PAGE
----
We also helped the company expand the different tools and technology used to maintain performance levels and initiate conversations throughout the organization about what good looks like. Today, they can much more easily encourage inclusive practices to ensure equal opportunity for growth across all talent.
An essential outcome of this type of work is that leaders throughout the organization better understand why this all matters and just how valuable a flexible employee experience strategy is. Being more intentional about how an organization defines “flexibility” goes beyond a happier workforce. It strengthens the organization, expanding the talent pool for employers. That includes geographical range, of course, but potential employees who must work from home, such as caregivers, and those who simply prefer remote work.
However, this recruiting advantage will continue to wane as more companies clarify their version of flexibility. That means it’s essential that each organization defines flexibility in a way that meshes with its operations, culture, technology and purpose. Done right, it makes a company’s employee value proposition distinctive and relevant. It becomes a competitive talent advantage.
Representation and Diversity Matter
Employees increasingly want to (re)build a sense of connection to their co-workers, communities and the broader mission of the employer. We used to have the proverbial watercooler to engage in small talk and get up to date on the latest developments. Often, it’s where we built trust, camaraderie and relationships. But in increasingly hybrid and digital environments, companies are still finding it hard to recreate the spontaneity and organic moments to build those connections.
Representation, too, factors deeply into the connection. Employers need to be clear about what diversity, equity and inclusion mean to them and how it aligns with the organization’s values. It needs to be active in the cultural norms and hard-wired into processes, developing metrics to track impact. Research suggests that diverse teams outperform individual decision-makers up to 87% of the time. And DEI initiatives matter to job seekers too, with 64% of candidates saying diversity and inclusion are key factors when evaluating a job offer.
The presence of women in senior management has long been understood to improve financial performance, and new research finds that as firms add more women, they become more open to change and less afraid of risks, increasing psychological safety in the workplace. Specifically, the firms studied shifted towards innovation, investing more in research and development and less in acquisitions.
As companies scramble to make sure their efforts show tangible results, attracting, retaining and motivating key talent through turbulent times, we’re finding that small acts of inclusion have the most impact. Robust employee resource groups for workers of color and LGBTQ+ are a must. So are networks that encourage women, who continue to leave their jobs at higher rates than men.
Prophet’s global research, “The Collaborative Advantage”, finds that one of the biggest barriers to effective organizational collaboration is a lack of clarity on the connection of work to the broader business strategy. Organizations often fail to show employees how working together more closely helps achieve personal and corporate goals. Despite 80% of leaders believing that collaboration produces better outcomes, many are still struggling to meet the collaboration challenge and break down siloed work.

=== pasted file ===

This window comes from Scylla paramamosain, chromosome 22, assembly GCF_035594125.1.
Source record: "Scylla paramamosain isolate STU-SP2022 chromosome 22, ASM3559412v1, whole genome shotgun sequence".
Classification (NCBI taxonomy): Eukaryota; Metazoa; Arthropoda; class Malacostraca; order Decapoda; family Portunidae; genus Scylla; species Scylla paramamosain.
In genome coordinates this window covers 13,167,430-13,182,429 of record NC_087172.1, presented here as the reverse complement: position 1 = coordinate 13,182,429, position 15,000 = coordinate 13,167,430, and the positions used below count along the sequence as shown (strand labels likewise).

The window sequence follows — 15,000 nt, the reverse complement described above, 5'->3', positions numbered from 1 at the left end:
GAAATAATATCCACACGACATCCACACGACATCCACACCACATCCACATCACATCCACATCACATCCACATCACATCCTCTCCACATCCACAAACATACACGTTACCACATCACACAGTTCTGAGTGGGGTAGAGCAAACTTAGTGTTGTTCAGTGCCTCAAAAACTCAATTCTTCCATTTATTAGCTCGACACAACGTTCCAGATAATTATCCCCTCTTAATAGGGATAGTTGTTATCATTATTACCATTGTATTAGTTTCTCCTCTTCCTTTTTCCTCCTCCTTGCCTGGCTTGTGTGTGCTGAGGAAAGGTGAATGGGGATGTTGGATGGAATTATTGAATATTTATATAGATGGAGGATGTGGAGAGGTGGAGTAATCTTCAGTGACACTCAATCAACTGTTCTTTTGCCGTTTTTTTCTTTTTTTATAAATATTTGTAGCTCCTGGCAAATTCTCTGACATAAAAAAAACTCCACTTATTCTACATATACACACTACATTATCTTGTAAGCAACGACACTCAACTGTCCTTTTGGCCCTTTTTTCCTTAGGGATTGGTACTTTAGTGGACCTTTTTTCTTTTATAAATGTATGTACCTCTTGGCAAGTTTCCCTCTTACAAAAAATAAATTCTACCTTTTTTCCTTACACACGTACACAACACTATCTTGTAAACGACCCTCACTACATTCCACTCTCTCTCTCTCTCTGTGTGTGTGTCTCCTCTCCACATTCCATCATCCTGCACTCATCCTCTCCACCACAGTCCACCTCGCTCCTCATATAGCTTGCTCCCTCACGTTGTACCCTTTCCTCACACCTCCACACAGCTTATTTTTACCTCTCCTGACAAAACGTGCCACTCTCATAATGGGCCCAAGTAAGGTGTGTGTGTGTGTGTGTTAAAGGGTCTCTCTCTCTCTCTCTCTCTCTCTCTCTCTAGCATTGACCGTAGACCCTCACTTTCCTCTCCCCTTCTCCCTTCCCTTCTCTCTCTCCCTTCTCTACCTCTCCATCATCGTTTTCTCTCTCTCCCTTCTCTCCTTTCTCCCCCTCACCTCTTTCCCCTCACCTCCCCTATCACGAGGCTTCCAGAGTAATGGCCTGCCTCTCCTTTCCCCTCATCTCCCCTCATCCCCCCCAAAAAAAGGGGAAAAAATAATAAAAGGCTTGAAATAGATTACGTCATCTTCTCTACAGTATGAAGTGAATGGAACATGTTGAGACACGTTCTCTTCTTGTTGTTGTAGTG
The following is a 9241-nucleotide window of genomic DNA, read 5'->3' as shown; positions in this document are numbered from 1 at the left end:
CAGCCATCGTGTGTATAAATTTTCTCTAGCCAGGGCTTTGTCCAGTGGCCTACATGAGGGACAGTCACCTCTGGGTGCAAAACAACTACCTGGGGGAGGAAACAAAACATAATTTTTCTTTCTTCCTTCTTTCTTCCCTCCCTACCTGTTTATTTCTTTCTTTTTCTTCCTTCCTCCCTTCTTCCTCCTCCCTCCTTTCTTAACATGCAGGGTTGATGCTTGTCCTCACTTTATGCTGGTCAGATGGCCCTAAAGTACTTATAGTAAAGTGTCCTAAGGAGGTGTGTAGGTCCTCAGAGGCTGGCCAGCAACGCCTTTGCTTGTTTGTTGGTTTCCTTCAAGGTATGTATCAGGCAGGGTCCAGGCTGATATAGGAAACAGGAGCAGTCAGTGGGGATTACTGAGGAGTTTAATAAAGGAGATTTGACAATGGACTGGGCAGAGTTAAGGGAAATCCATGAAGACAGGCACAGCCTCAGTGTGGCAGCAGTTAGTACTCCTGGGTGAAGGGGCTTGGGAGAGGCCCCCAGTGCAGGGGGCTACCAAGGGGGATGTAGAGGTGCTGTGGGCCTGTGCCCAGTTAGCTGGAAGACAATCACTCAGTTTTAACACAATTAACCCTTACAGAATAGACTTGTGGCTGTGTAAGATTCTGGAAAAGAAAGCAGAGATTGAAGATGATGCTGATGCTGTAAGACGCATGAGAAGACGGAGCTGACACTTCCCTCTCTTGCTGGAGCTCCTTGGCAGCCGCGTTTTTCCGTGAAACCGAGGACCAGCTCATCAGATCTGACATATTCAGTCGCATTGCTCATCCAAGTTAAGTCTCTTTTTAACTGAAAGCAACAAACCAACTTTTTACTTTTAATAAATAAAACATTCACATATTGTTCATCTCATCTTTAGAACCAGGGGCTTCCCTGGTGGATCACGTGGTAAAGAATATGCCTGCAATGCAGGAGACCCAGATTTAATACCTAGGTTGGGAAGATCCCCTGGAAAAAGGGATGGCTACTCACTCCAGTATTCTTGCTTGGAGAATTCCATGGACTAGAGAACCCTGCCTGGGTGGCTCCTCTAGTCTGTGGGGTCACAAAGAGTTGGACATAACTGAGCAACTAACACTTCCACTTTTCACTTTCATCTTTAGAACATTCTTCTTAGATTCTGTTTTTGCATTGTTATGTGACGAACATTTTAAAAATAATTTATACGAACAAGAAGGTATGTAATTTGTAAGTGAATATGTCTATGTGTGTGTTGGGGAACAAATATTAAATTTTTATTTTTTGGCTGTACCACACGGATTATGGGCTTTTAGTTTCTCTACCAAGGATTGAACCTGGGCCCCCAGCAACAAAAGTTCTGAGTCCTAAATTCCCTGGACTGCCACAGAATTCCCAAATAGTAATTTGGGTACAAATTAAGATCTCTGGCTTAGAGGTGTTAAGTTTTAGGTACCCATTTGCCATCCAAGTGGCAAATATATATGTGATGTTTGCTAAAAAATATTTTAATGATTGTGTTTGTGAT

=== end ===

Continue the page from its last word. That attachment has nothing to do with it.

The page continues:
Humans are fundamentally a social species and people want to belong, to be part of a team. And they want those teams to function well, to collaborate in ways that are rewarding to all involved. Our research shows that individuals who work at more collaborative organizations aren’t just more productive and satisfied. They’re keenly aware that it teaches them valuable new skills and expands their networks.
Connection Starts with Employee Onboarding
Organizations realize that they must be more intentional at creating connections at work, finding new ways to put all kinds of relationships back into play, from formal work roles and team responsibilities to friendships and side conversations.
It’s especially critical to get this right and set the tone for the new joiners’ tenure. Within an employee’s journey, the onboarding experience can define how engaged employees are within their roles and for how long. We worked with Reltio, a high-growth data management unicorn, to improve, standardize and scale the onboarding experience.
As we spoke to employees across functions and levels, we discovered that new hires depended on the relationships formed in that critical period. In its remote-first environment, Reltio already had a culture of virtual connection and helpfulness, which had become crucial in an employee’s ability to connect and learn important information about the organization.
To better support this informal approach, we articulated “foster relationships”. This became one of five experience principles that now inform how Reltio supports new hires. Designed to recognize relationships as a fundamental need, this ensures that employees can continue to stay in touch and support each other as they find their way within the company. This principle came to life across experience concepts, including buddy systems, pre-scheduled meetings, access to organizational charts that outline roles and teams and one-to-one coffee chats.
The Steep Cost of Standing Still